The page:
Ever wonder what makes some people more at risk for colds than others?
While everyone is at risk for getting a cold, some people are at even greater risk. That's because there is a variety of situations and circumstances that can put you and your loved ones at an increased risk for getting a viral or bacterial infection. Let's take a look at some of the people who are at higher risk for colds. Then after reading this article, take time to assess your own risk factors for catching a cold. Next, talk with your health care provider about how you can reduce these risks. By making a few simple changes in your lifestyle habits and washing your hands frequently throughout the day, you can reduce your risk of catching colds and other contagious bugs.
It’s almost an annual rite of passage: Winter comes and despite your best efforts, you catch a cold. In today’s fast-paced world, it’s hard to slow down for a mere case of the sniffles. Many of us try to work straight through our colds and hope that, with minimal effort, the symptoms will get better quickly. Although that may sometimes be the case, it can also happen that pesky cold symptoms leave us feeling drained for what seems like an eternity.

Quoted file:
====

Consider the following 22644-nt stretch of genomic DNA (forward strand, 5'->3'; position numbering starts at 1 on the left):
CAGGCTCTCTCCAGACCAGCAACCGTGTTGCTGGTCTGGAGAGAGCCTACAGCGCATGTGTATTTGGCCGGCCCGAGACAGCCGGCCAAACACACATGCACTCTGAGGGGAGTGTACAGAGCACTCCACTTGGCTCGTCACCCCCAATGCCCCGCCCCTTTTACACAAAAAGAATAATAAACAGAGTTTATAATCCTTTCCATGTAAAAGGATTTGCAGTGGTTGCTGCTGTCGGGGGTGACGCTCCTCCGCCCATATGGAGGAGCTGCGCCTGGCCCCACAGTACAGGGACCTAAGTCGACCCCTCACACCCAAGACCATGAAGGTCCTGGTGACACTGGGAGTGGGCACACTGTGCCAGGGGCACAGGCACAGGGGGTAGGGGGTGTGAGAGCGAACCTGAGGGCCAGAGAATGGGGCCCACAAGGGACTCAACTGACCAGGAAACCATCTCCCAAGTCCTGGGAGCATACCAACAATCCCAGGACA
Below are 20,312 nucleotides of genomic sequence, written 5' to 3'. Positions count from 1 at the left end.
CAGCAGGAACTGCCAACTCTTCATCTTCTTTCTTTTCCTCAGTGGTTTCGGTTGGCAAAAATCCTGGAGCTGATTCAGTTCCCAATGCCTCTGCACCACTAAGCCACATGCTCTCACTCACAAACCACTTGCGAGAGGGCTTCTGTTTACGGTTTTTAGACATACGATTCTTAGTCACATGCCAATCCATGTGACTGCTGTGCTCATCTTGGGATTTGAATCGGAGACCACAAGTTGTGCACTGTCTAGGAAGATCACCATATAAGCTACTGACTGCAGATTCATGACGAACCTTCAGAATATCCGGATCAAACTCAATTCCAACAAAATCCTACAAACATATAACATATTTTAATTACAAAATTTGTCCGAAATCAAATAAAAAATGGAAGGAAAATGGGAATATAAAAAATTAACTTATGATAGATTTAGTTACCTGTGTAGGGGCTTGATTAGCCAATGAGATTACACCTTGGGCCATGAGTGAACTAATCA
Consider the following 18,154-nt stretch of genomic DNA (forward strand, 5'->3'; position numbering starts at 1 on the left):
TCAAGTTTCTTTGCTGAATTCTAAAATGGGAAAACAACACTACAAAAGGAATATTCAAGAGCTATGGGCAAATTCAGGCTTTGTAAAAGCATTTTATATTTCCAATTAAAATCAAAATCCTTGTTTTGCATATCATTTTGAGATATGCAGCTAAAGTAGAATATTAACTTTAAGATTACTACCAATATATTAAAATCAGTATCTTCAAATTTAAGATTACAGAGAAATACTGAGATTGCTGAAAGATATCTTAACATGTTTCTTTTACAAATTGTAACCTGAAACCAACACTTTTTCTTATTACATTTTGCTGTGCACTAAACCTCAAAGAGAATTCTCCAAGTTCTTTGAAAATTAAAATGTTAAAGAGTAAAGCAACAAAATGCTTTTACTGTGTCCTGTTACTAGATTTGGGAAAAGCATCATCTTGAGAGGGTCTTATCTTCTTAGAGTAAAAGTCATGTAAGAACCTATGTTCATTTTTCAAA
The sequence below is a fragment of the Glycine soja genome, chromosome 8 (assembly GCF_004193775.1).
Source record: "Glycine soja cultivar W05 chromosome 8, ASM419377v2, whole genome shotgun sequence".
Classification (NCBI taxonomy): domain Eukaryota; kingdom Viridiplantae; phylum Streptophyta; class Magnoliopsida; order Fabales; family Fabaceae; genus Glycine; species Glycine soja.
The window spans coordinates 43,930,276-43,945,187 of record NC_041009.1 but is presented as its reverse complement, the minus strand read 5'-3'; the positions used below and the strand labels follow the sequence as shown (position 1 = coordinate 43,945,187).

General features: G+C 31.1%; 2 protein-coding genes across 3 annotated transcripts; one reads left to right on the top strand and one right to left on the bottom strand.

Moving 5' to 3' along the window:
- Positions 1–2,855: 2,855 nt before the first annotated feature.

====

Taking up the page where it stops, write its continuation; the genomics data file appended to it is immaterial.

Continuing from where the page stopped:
Cold symptoms can vanish in as little as two...
Newborns are at high risk for colds or other infections for the first 4 to 6 weeks of life. That's because their immune system is functionally immature. Babies do get some immune protection from the antibodies they receive from the placenta before birth. They also get antibodies through the mother's breast milk if they are being breastfed after birth. But there are many germs they can't fight off.
It's important to help newborns build a strong immune system before they are exposed to cold viruses. A virus that causes a mild illness in an older child or an adult can cause a more serious illness in a newborn. Here are some ways to reduce the risk of colds for your newborn: